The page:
The owners of the building were just about to hire the third firm when a fourth proposal was presented.  After detailed review, the fourth proposal was immediately implemented.  The fourth engineering firm suggested that full-length mirrors be installed in every elevator.  When the building residents were in front of a mirror, they fidgeted and adjusted their ties, checked their make-up, and so forth and didn’t notice the length of the elevator ride.  This proposal didn’t cost the owners very much at all and was dubbed a great success.  The fourth company understood that the real problem wasn’t that the elevators were too slow, but that the residents thought the ride times were too long.

UNDERSTAND for Competition Robotics

In competitive robotics there are typically numerous problems that need to be solved by the design team.  The further designers get in their robot design, the more problems come up (the main problem is often broken down into smaller problems).  Early in the robot design the problems may be more “big picture” and later they will become more “detail oriented.”

Some sample problems a designer may encounter that need to be solved, and questions that need to be answered are below.

What is the most effective strategy for playing the game?  How do we win matches?

How can the robot score the most points during the match?  How do we score more than our opponents?

How fast does the robot need to move?

How can the robot pick up the game object?

How can the robot pick it up quickly?

How many game objects does the robot need to hold?

These problems and questions all have many answers; some answers are better than others.  How does a designer go about finding the “correct” solution or the “correct” answer?  That is where the rest of the process comes into play, but until the correct problem is defined it can never be solved!


In this step engineers will do background research on the problem their solving.  They will investigate the ways others have tackled similar problems.  Engineers will also gather details on the environment they’re dealing with, the situations their solution will be used in, and the ways it will be used.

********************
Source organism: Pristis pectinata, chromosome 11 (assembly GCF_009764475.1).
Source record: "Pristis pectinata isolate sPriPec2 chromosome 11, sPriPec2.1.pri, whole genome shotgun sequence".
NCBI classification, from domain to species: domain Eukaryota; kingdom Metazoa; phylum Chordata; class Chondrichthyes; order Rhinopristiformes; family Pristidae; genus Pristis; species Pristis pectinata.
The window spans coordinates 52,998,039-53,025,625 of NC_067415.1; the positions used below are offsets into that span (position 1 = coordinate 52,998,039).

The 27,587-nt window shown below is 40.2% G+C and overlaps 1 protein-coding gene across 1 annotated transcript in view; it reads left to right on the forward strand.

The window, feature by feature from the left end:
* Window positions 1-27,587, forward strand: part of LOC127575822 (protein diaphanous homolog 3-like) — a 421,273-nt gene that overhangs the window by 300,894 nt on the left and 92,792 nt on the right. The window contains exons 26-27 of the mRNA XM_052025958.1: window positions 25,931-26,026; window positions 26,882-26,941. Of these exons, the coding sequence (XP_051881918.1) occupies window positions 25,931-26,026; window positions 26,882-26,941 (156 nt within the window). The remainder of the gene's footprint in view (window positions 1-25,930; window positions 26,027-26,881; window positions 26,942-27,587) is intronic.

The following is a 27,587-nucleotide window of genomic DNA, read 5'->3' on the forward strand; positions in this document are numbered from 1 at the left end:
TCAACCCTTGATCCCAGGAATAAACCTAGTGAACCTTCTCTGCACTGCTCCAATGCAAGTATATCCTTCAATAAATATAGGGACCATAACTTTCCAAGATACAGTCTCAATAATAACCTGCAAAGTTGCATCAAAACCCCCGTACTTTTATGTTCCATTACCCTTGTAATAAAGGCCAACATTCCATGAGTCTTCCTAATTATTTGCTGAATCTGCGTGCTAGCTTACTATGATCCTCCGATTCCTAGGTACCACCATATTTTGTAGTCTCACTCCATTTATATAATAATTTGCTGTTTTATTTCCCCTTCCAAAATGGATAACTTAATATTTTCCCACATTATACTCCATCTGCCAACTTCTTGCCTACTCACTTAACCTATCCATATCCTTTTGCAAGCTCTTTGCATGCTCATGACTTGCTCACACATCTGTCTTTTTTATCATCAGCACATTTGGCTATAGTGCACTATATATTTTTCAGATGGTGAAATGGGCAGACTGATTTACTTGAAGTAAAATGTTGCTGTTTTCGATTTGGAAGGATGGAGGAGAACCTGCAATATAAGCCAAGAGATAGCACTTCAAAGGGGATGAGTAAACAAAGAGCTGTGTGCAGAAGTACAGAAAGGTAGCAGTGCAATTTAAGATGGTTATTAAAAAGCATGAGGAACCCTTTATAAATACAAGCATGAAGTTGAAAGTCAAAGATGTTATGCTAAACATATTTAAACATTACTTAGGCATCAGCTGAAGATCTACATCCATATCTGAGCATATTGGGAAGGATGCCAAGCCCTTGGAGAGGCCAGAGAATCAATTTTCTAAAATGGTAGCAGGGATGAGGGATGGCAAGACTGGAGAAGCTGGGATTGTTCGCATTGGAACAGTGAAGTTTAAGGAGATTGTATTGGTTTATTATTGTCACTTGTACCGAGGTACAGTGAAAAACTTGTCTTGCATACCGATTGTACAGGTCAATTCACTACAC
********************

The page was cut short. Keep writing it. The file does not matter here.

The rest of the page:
EXPLORE for Competition Robotics

Students involved in competition robotics will also need to explore their challenge.  They should investigate challenges from the real world similar to the one they are solving.  Students can also look to see if any other robotics competitions have utilized similar challenges in the past.  This section is all about gathering data from other sources to help student robot designers create a successful solution.


In this step engineers will specify WHAT the solution will accomplish, without describing HOW it will do it.  They do this through the use of specifications.

What are specifications?  A specification is defined as an explicit set of requirements to be satisfied by a material, product, or service.  In this case, specifications are requirements for the solution of the problem defined in Step 1 of the design process.

Specifications typically come from two places:

1. Design Constraints

2. Functional Requirements

What are constraints?  A constraint can be defined as a condition that a solution to a problem must satisfy.  Constraints, in short, are restrictions.  What are functional requirements?  Functional requirements describe how well the finished solution must perform.

Again, specifications outline WHAT the solution will do and how WELL it will do it, not HOW it will do it.  In Competitive Robotics the specs would describe WHAT the robot does, not HOW it does it.  Thinking too much about “how” at this stage in the process can be counter-productive and may stifle creativity.  At the same time, designers need to keep the “how” in the back of their minds because they need to have a basic understanding of what is possible.  (For example, specifying that a new laptop computer will run continuously for one year off a single AA battery is not reasonable.)

DEFINE for Competition Robotics

In competitive robotics, designers are presented with some challenge or game in which their robot will compete.  This challenge often includes a manual containing a series of restrictions and requirements that every robot must fulfill; these are design constraints.  This is the first type of specification a designer encounters during the process.  Some examples of this type of spec are “maximum robot starting size” and “maximum number of motors allowed.”

Some specifications are also due to the resources available to the designer.  Since the first set listed above are present in the competition rules they are apparent to all designers.  This second set of restrictions is not always as obvious but it is equally as important to consider during the design process.  Some of these may be self-imposed design constraint type specifications.  Two examples are “robot must fall within designer’s budget” and “robot must utilize parts the designer already has.”

Another self-imposed design constraint revolves around the team’s capabilities.